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EDUCATION, SCHOOLING, AND CHILDREN’S RIGHTS: THE COMPLEXITY OF HOMESCHOOLING Robert Kunzman
School of Education Indiana University

Abstract. By blurring the distinction between formal school and education writ large, homeschooling both highlights and complicates the tensions among the interests of parents, children, and the state. In this essay, Robert Kunzman argues for a modest version of children’s educational rights, at least in a legal sense that the state has the duty and authority to enforce. At the same time, however, it is important to retain a principled distinction between schooling and education — not only to protect children’s basic educational rights, but also to prevent the state from overreaching into the private realm of the home and family. I never let schooling interfere with my education. — Mark Twain

When twelve-year old Rebecca Lee gets home from school, she practices the piano for thirty minutes. Later, while at the grocery store, she helps her dad figure out which of the competing brands offers a better deal. At dinner that evening, her family discusses politics and the news of the day. All of these activities are educational in nature — particular knowledge is being applied and certain skills are being practiced. But we would not call them school; that is what Rebecca does between the hours of 8 a.m. and 3 p.m. on weekdays. Across town, twelve-year-old Jeff Wilkins follows a similar routine. But Jeff is homeschooled, and his mother records each of these same activities as part of his curricula — fine arts, math, and social studies. Like many homeschoolers, the Wilkins view their homeschooling as an endeavor that extends beyond traditional schooling boundaries of time, place, and subject areas; the whole of life provides educational opportunities, and oftentimes in more authentic and powerful contexts than what traditional schooling has to offer. For all children, not just homeschoolers, there is obviously more to education than institutional schooling. Some learning experiences occur within other organizations, such as churches, Girl Scouts, or Little League baseball. Others types of education take place in far less formal settings, such as shopping excursions or dinner table conversations. It is no exaggeration to say that the whole of life can be educative for those attentive to its lessons. But since ‘‘education’’ as a term is so easily read as ‘‘schooling,’’ I will use the phrase Life as Education (LaE) to denote this broader universe of learning experiences. Parents naturally see much of what they do in raising their children as central to LaE. In fact, it is fair to say that most active and engaged parents, particularly in their children’s younger years, are the primary choosers and shapers of LaE. They instill values, monitor behavior, authorize play dates, and provide learning materials, books, and games. As time goes on, they may increasingly delegate many facets of LaE, choosing to send their children to school, sports leagues, EDUCATIONAL THEORY Volume 62 Number 1 © 2012 Board of Trustees University of Illinois 2012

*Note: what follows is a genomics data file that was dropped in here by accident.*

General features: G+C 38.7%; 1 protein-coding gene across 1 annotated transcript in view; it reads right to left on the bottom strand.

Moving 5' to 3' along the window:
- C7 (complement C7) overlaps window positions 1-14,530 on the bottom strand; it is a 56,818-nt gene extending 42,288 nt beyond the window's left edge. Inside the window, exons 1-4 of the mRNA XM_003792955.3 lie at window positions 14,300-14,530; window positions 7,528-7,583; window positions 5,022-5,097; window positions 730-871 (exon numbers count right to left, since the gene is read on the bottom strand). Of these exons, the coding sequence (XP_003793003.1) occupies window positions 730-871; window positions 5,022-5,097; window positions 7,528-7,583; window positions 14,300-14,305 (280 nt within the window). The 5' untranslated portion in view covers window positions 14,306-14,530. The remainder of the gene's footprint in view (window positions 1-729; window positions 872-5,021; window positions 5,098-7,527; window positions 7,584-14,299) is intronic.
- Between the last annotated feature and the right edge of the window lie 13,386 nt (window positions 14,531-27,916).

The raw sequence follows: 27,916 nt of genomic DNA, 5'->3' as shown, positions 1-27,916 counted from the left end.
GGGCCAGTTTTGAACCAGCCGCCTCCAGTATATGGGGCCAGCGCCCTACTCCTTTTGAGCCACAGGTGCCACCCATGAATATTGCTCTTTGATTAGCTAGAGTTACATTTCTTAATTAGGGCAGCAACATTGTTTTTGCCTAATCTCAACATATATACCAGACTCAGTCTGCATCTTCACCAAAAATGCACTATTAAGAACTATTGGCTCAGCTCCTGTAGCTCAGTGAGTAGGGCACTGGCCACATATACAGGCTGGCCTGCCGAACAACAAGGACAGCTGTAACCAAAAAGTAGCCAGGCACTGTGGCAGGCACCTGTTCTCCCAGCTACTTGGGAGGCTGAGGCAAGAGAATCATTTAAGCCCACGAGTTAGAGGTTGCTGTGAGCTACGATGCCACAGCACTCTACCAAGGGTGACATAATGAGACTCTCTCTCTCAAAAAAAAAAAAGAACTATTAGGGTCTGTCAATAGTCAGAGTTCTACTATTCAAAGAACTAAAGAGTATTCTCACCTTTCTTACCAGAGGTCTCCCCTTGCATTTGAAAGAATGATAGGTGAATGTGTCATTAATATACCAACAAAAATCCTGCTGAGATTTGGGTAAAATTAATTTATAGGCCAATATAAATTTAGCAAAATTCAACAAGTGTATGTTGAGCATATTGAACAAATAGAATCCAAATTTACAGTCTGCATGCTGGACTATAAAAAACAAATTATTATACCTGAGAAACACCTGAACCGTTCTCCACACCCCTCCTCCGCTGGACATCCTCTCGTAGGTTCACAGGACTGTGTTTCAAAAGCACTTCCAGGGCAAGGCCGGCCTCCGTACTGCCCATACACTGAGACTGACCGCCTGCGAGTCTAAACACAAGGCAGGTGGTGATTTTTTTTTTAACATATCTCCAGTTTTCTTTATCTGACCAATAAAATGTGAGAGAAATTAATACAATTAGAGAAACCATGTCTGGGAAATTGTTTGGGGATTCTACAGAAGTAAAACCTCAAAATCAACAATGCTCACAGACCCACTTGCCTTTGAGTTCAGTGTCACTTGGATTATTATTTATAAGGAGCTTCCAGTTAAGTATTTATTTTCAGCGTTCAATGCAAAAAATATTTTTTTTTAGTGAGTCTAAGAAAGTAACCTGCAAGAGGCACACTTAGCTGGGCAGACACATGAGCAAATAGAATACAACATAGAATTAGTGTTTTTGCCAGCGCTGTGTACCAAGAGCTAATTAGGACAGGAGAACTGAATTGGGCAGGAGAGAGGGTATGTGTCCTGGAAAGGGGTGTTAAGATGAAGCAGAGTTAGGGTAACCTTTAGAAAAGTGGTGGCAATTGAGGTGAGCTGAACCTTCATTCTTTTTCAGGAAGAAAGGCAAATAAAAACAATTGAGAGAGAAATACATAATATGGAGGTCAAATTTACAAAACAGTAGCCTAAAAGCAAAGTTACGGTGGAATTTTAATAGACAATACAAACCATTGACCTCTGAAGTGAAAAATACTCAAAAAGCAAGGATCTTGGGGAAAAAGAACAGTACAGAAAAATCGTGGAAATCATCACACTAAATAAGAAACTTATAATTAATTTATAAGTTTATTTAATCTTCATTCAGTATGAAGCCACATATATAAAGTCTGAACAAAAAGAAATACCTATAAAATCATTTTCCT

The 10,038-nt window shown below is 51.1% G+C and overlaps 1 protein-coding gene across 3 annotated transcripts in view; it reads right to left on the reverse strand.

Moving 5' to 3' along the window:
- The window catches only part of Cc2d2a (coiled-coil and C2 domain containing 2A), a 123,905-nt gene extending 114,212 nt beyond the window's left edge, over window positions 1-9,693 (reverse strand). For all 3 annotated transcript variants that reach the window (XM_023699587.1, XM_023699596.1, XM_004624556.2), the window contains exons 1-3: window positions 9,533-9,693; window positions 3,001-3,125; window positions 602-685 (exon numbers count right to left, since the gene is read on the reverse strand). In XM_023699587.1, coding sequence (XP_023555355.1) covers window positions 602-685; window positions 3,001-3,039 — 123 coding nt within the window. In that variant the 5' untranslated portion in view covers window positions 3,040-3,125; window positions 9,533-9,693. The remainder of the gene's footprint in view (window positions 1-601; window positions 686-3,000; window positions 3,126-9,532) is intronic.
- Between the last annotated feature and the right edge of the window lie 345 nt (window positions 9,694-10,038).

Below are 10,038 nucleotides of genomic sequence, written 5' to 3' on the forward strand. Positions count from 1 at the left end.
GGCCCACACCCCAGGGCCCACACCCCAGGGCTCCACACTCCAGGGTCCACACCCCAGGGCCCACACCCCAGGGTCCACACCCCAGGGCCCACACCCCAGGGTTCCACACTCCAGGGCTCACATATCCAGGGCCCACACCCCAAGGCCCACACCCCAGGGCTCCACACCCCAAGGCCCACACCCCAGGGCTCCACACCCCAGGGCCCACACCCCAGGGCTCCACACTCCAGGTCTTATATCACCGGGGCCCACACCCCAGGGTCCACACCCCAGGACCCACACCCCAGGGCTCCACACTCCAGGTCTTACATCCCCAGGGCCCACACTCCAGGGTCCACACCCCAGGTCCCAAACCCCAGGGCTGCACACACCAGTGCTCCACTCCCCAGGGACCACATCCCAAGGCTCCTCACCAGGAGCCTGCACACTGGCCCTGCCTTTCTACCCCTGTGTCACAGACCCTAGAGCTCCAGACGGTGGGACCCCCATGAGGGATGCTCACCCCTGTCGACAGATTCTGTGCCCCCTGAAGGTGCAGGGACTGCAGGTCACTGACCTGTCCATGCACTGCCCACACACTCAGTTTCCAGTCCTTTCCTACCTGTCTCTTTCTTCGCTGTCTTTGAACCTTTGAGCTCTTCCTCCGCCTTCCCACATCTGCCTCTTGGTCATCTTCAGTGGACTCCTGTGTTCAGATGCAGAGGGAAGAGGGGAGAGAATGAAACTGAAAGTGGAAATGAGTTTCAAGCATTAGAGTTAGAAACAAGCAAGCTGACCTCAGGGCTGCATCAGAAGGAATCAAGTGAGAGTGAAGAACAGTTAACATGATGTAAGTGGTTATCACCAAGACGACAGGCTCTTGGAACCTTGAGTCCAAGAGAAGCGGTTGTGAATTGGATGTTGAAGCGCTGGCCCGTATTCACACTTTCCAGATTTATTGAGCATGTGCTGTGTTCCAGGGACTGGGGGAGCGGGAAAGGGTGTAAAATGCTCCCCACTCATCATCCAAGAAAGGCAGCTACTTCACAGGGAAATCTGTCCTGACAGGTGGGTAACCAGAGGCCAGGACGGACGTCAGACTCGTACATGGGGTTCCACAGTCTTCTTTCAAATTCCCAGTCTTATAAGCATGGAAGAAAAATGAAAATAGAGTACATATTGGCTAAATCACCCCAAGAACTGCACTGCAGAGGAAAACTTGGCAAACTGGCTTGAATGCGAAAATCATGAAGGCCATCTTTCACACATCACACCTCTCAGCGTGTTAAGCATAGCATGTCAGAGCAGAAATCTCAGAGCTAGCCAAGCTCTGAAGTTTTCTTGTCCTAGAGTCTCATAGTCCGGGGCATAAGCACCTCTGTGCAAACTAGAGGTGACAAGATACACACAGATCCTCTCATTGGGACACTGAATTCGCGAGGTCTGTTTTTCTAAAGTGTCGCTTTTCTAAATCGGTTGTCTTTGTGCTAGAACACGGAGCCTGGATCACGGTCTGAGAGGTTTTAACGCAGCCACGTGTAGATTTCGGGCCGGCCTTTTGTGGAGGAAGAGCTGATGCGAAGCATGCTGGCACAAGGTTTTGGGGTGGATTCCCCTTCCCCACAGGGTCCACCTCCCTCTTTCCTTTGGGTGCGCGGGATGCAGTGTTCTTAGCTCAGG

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EDUCATIONAL THEORY

Volume 62

Number 1

2012

summer camps, and the like, but parents retain a central role in LaE — legally, if not in practice — until their children reach adulthood. So if LaE is a major task of parenting, why is homeschooling’s frequently blurred line between LaE and formal schooling of particular importance? To begin with, homeschooling is an increasingly significant educational phenomenon in its own right. Between 1999 and 2007, homeschoolers in the United States increased by an estimated 74 percent — twelve times the rate of public school growth — and now likely number more than two million altogether.1 I have spent the past eight years researching the phenomenon of homeschooling, talking with families about their educational purposes and observing them in their day-to-day practices. While it may not appear so from the...
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